It is time for me to do some more writing, but this book is so good it makes me falter. My confidence is rattled by it. Of course, it has been edited and polished. I can't even get to the point where I could get edited or agent glanced. Ugh, that sucks. And thinking about that will not help me write anything.

I want to pick Matt Ruff's brain for process methods. I want him to notice me and encourage me. I also want to hurt him. I want to blink back tears as I strangle him for throwing me into a state where I have to look too closely at my own mediocrity. The battlefields of the world are littered with the unburied bones of half-decent swordsmen.

I gotta get burning again. Gentle warm fire will not uncover anything in me. I need to be incendiary. The energy I am wasting in the echo chamber will get me absolutely nowhere. Fuck.

I'm coming out of the fog into my own personal dystopia. I'm almost ready. Things are percolating. But damn, I am creaky. It could even be argued that the energy I put into blogging takes away from the whole, but we will just have to wait and see.

Perhaps one day some other writer will feel that way about me. When someone breaks into my reverie to tell me that my book is so good that they must murder me to make themselves feel better, I will know I have finally done something worth talking about.

Saturday, June 13, 2009

Lost Mitten

My house is full of evidence that up until Friday I was a mom. Just little things here and there, art on the fridge, stray puzzle pieces under the sofa, and silky blonde hairs in the bathtub drain. We are still in the process of cleaning the house after moving our foster daughter. There is this stray mitten that I guess I need to throw out, because I never found the mate to it so I could send it with the rest of her stuff.

It is just a little purple mitten. So small. By next winter she probably would have outgrown that pair anyway. But my eyes keep gravitating to it, and it would probably be healthier for my well being to toss it out or put it away, rather than picturing the soft little hand that belongs in it. The hand that fit so well in mine.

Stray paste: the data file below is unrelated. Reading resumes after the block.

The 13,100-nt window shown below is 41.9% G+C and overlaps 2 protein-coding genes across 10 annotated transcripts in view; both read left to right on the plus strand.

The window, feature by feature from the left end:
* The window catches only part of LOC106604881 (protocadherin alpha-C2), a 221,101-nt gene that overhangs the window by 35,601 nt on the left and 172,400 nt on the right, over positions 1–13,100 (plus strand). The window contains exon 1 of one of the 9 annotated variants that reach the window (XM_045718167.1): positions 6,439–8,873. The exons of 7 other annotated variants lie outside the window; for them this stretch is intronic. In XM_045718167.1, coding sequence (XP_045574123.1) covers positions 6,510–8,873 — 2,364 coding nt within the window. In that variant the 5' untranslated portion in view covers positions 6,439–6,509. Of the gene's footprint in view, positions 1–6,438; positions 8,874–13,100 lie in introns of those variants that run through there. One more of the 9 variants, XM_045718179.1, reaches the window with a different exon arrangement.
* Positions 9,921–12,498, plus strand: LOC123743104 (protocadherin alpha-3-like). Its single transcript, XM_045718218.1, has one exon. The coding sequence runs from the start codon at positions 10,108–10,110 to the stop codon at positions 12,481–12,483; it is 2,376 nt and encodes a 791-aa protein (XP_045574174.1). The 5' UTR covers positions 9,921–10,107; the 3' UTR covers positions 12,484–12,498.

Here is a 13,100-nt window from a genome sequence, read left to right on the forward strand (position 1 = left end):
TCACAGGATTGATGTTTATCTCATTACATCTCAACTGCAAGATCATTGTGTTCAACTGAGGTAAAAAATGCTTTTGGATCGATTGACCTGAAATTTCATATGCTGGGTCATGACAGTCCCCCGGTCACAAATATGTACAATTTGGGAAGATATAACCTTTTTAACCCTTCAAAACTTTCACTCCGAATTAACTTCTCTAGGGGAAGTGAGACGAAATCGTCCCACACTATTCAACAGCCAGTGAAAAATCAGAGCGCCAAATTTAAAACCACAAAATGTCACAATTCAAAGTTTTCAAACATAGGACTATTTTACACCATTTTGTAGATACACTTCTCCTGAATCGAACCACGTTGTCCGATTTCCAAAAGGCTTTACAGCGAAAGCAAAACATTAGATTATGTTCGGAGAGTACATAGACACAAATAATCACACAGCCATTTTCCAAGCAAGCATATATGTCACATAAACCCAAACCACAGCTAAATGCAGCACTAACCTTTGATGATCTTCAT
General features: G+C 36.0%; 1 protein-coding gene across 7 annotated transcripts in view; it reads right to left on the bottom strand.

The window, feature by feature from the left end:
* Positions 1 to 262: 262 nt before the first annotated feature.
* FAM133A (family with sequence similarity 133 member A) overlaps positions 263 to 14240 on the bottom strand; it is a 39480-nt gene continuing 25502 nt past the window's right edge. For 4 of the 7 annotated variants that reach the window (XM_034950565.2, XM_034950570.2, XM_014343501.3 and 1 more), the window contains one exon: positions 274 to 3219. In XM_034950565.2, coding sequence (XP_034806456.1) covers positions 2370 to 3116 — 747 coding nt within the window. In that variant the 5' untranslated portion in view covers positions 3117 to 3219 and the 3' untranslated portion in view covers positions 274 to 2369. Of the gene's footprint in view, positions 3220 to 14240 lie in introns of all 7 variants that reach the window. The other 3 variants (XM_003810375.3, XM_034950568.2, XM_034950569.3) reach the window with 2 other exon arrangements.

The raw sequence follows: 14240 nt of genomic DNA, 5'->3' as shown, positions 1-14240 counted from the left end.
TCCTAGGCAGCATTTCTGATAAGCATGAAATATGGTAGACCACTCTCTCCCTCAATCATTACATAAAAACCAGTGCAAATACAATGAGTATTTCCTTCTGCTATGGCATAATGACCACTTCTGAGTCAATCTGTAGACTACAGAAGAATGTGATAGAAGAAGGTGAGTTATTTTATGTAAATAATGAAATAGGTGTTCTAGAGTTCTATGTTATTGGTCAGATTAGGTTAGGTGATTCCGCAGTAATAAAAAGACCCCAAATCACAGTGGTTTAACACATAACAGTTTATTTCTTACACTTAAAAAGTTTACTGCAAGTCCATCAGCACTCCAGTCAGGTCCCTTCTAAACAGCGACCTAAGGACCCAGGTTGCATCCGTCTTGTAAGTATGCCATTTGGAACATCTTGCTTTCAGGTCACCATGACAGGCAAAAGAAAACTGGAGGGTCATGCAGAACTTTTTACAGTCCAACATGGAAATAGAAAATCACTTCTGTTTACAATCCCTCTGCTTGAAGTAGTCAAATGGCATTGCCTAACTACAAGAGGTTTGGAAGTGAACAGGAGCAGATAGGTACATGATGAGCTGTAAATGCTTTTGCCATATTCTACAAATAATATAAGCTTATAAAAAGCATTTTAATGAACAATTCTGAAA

Better to discard it lest I do something crazy like sew it on the inside of my coat, so it can lie over my heart, secretly where nobody will see it. Because the rest of the world will become accustomed to my childlessness so much faster than I will. They won't have to think about her every day and wonder how she is doing, worry about whether she is happy. Worry about the unseasonably cold mornings and if she has something to keep her hands warm.

I have an empty mitten, and she has a cold hand. That is how I see it. She hasn't even been gone long enough to miss me, or notice that she isn't coming back. She'll figure it out in her way and probably get the reasons for it all wrong. I am sad for myself, but even more I worry for her. I just want her to be happy.

The county would gladly fill our empty bedroom with another child if we wanted them to. But there is just no way I could take that on right now for lots of reasons, so we are waiting. Need to heal. Need to get through nursing school. I feel like I need to conquer the world a bit and get my confidence back and get out from under the watchful eyes of the gaggle of social workers that in the end don't do any of the heavy lifting that foster parents do.

I don't know how long I will keep this mitten. I guess until I don't need it anymore. Maybe I need the proof that while I had her, I took good care of her.

Thursday, June 11, 2009

Bend, but don't Break

I am sorta half decent at yoga, but being emotionally flexible is a bit more challenging.

I’m bending into some unlikely and highly uncomfortable shapes these days. I’m angry. I’m full of sorrow. I’m hurting.

Bending. Bending over backwards and twisting sideways and sometimes inside out. Last night entailed very little sleep, because when Little A can’t sleep, neither can anyone else. But it is understandable because last night we had to tell her that she is moving on Friday. Tomorrow. We told her kindly, somberly, and truthfully. She took it ok, which just means to me that she doesn’t fully understand it.

And the things she says these days! Tearful proclamations that announce her fear of abandonment by us. A fear, I am sorry to say, we are going to have to validate against our will. I wish I could repeat them here, if only to get the plaintive voice out of my head and on paper. Out of my body where it drains me.

I did tell her that this wasn’t our choice. I told her that I will love her forever. I told her that every time she sees the moon in the daytime, smiling at her, that she should remember that I love her. I hope she remembers.

In the meantime my whole body aches. My heart is utterly shattered. If I didn’t know for a fact that my symptoms were a result of extreme stress, I would think I had cancer or some other serious illness. I feel like I am dying. I feel broken.

Little A, you have been a wonderful daughter. I will never have another like you if I live a million more lives after this one.